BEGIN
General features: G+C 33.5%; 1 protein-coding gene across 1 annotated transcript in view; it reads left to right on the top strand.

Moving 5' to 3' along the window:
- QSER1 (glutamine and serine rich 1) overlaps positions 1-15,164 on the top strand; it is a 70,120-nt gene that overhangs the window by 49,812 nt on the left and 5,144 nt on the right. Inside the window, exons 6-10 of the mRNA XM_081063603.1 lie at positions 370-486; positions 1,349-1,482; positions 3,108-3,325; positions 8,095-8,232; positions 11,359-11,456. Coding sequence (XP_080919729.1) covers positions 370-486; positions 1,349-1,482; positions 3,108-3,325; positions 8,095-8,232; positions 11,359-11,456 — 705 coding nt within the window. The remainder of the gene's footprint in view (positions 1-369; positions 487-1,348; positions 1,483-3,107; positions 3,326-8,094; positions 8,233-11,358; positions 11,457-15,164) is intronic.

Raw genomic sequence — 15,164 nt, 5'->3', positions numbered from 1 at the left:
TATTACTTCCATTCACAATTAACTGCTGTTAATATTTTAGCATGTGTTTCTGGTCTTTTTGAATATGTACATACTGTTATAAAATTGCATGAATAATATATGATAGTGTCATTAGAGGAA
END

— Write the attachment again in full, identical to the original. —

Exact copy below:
General features: G+C 33.5%; 1 protein-coding gene across 1 annotated transcript in view; it reads left to right on the top strand.

Moving 5' to 3' along the window:
- QSER1 (glutamine and serine rich 1) overlaps positions 1-15,164 on the top strand; it is a 70,120-nt gene that overhangs the window by 49,812 nt on the left and 5,144 nt on the right. Inside the window, exons 6-10 of the mRNA XM_081063603.1 lie at positions 370-486; positions 1,349-1,482; positions 3,108-3,325; positions 8,095-8,232; positions 11,359-11,456. Coding sequence (XP_080919729.1) covers positions 370-486; positions 1,349-1,482; positions 3,108-3,325; positions 8,095-8,232; positions 11,359-11,456 — 705 coding nt within the window. The remainder of the gene's footprint in view (positions 1-369; positions 487-1,348; positions 1,483-3,107; positions 3,326-8,094; positions 8,233-11,358; positions 11,457-15,164) is intronic.

Raw genomic sequence — 15,164 nt, 5'->3', positions numbered from 1 at the left:
TATTACTTCCATTCACAATTAACTGCTGTTAATATTTTAGCATGTGTTTCTGGTCTTTTTGAATATGTACATACTGTTATAAAATTGCATGAATAATATATGATAGTGTCATTAGAGGAA